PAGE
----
I hate multicycle paths. They have their uses, but they are not simulatable. When you declare something:

set_multicycle_path -setup -from a_in -to c_out 2

set_multicycle_path -hold -from a_in -to c_out 1

You are essentially telling the tool that it has one extra clock cycle (a total of 2 clocks) to generate c_out. Now, if a_in is stable for 2 clocks guaranteed, then it can make sense to take advantage of this fact, however, if you make a mistake or the design changes. Often you can get rid of the multicycle by pipelining. Especially in math operations in an FPGA, this can often be done without adding resources.

## Question:

I have the following code:

logic [63:0] a_in;

logic [31:0] b_in;

logic [x:0] c_out;

always_ff @(posedge clk) c_out <= a_in * b_in;

there is a two clock cycle multicycle path from a_in and b_in to c_out.

- What is the size of c_out?
- Can you rewrite this code so that it still takes two clock cycles, yet there is no longer a multicycle path?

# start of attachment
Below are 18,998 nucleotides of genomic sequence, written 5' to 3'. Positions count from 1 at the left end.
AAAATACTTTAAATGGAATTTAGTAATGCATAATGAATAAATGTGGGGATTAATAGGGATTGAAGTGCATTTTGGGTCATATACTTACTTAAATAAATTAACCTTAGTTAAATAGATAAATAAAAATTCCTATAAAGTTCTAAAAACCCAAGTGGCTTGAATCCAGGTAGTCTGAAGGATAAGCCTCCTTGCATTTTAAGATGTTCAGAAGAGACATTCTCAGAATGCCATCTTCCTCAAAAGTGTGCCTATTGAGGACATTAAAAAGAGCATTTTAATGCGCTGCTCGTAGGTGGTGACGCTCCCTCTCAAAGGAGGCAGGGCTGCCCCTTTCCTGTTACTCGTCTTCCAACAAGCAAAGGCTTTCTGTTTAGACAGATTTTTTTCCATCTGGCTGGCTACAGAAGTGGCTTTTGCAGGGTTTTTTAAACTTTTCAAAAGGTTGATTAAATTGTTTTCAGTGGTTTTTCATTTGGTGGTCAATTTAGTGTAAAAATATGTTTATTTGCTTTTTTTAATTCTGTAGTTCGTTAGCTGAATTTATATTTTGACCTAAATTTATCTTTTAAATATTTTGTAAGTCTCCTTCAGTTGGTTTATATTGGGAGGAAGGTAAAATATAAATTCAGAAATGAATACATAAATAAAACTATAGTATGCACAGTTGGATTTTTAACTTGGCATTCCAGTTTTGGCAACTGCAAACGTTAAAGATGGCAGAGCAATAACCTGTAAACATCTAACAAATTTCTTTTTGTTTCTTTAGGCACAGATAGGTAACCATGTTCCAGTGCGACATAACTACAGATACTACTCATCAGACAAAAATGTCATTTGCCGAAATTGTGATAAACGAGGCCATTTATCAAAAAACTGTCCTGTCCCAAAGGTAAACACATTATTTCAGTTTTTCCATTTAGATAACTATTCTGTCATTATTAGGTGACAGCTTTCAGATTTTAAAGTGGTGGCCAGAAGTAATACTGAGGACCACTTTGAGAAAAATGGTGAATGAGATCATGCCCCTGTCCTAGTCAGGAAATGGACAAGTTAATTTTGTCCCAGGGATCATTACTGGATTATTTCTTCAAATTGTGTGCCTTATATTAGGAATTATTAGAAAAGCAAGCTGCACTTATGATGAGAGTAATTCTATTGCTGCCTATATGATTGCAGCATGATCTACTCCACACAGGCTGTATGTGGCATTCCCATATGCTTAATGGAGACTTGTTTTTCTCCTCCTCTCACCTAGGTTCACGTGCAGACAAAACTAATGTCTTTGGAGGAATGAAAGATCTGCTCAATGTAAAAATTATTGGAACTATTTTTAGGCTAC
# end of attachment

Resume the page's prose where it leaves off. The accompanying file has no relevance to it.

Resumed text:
Assumption: You can do a 63×32 multiply in 2 cycles and a 32×32 multiply in one cycle.

Answerwhen you add two numbers, the result is 1 larger than largest input.

- When you multiply two numbers, the result is the addition of both sizes. therefore x = 64+32=96 bits.

// The way to achieve this is to use partial products. We can split a_in into a_low and a_high: logic [31:0] a_low, a_high; assign {a_high, a_low} = a_in; // Now the partial products, just like 10 x 5 = (1*5) * 10 + (0*5) * 1 logic [63:0] part_low, part_high; always_ff @(posedge clk) begin part_high <= a_high * b_in; part_low <= a_low * b_in; end // Now add the partial products always_ff @(posedge clk) begin c_out <= (part_high << 32) + part_low; end

The above code still takes the same two clocks. The register stages are part of the DSP blocks, so no additional logic is used. Now we no longer have the multicycle paths to worry about.